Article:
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The genesis of Penn's portrayal of Abraham Lincoln goes back to 1996 when he was employed by Meansville Baptist Church as a custodian. Pastor Scott Stevens asked Penn about participating in the July 4th festivities in Pike County and suggested he create a personae of a prominent political figure. After much thought, Penn was torn between George Washington and Abraham Lincoln. Feeling that his facial features favored a slight resemblance to Lincoln, he settled on the 16th president.
Using his Father Abraham nose created by a talented friend, Penn embarked on a career of portraying the Kentucky native. And even though the portrayal was developed for the Pike County Independence Day celebration, a friend of Penn's, who ran a herbal shop at a flea market in McDonough asked him to share a brief speech in the early afternoon of the Pike event.
The work of sharing the message of Lincoln in the Deep South has not been without controversy. Confederates [and it is a shame to use that term almost one and a half centuries after the War] have been very vocal in their attempt to denounce both the man, the message and the messenger.
Since June 1996, Penn has performed Lincoln 79 times making the subject one of his most popular. The reality now is the February 17, 2019 event will be number 80, an impressive landmark in the brief career for Lincoln.
For bicentennial of Lincoln's birth in 2009, Penn pondered the possibility of doing a spectacular show honoring the memory of this great president. His enthusiasm was discerned by his friend, who decided to begin planning to create make-up that would transform Penn into a realistic Lincoln and not just a slight resemblance. Unbeknownst to Penn, he purchased two Lincoln life masks that were reputed to be used by the make-up artist who transformed Hal Holbrook into Lincoln for the television miniseries North and South. The latex appliances were created using the masks and three weeks before Thanksgiving, they were tested on Penn's face using Elmer's glue. They seemed to work flawlessly.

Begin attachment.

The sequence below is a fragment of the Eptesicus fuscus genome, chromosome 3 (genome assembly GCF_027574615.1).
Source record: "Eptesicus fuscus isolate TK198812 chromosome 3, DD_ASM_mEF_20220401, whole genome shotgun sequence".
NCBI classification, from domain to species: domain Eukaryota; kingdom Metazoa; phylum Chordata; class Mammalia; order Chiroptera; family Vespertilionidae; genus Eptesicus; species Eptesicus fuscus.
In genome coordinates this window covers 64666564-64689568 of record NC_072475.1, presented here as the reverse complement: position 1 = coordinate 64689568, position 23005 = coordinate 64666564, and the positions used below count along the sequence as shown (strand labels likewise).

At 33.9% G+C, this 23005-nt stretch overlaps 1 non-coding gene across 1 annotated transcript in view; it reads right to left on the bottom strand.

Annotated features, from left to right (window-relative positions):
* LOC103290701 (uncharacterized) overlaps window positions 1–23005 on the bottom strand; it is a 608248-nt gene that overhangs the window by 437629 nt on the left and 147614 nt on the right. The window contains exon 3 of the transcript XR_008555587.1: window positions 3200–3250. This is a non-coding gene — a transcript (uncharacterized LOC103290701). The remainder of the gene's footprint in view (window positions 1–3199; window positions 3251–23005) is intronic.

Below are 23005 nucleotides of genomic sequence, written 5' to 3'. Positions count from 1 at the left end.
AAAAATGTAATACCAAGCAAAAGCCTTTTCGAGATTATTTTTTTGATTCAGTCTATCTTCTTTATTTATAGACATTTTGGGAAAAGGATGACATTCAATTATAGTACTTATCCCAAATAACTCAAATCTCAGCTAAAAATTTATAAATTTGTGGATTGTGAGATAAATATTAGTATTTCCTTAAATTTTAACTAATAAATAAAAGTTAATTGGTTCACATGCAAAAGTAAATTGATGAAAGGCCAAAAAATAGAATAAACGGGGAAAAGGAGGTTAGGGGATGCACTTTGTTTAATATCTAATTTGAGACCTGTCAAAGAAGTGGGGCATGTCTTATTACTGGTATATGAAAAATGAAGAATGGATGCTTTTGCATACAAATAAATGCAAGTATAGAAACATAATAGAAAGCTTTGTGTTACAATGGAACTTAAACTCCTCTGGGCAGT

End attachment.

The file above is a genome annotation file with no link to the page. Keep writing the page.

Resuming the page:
The average individual who has a casual interest in history will enjoy the February 17 show. They will be amazed at what they see and hear as Penn has trained vocally to project an historic interpretation of Lincoln's tone and timbre, reported by some historians as being like a high tenor trumpet.
The program, though lengthy (over an hour), will be filled with moments of humor (Lincoln was a noted humorist and storyteller) and charged, quite dramatically perhaps, with the recreation of many Lincoln speeches and proclamations.
Depending on time and schedule as Penn polishes the final presentation, the show will include:
The Gettysburg Address
The Emancipation Proclamation (partial)
1863 Declaration of Thanksgiving
1865 Inaugural speech (whole or in part)
Dear World, My Son Starts School Today editorial
O Captain! My Captain!
When Lilacs Last at the Dooryard Bloomed
Historic Albert E. Bailey story inspired by George Gray Barnard's statue of Lincoln in Cincinnati, Ohio.
The above photos and the following "field" photos were
taken Thanksgiving afternoon, November 27, 2008,
by Derrick Tyson, nephew of the talented make-up artist
who wishes to remain anonymous. To see more of
Derrick's photography talents, see www.flickr.com.
Following are photos taken at the Thomaston-Upson Archives by head archivist, Mrs. Penny Cliff. After each shot, she
physically shuddered at the realistic visual effect of the
Penn shared the 16th President at New Hebron Baptist Church on February 15, 2009. The make-up was done that morning and the following photo was taken prior to Penn leaving the make-up chair literally making him gasp when he saw it:
The 2009 photos at New Hebron were taken by David Russell of Molena:
Please note and realize that the February 17, 2019 portrayal of Lincoln at New Hebron will NOT have Penn in his Lincoln make-up as the appliances have deteriorated. Penn will appear in a fashion similar to the following photo only with silver hair, unless more engagements are booked requiring the use of permanent hair dye: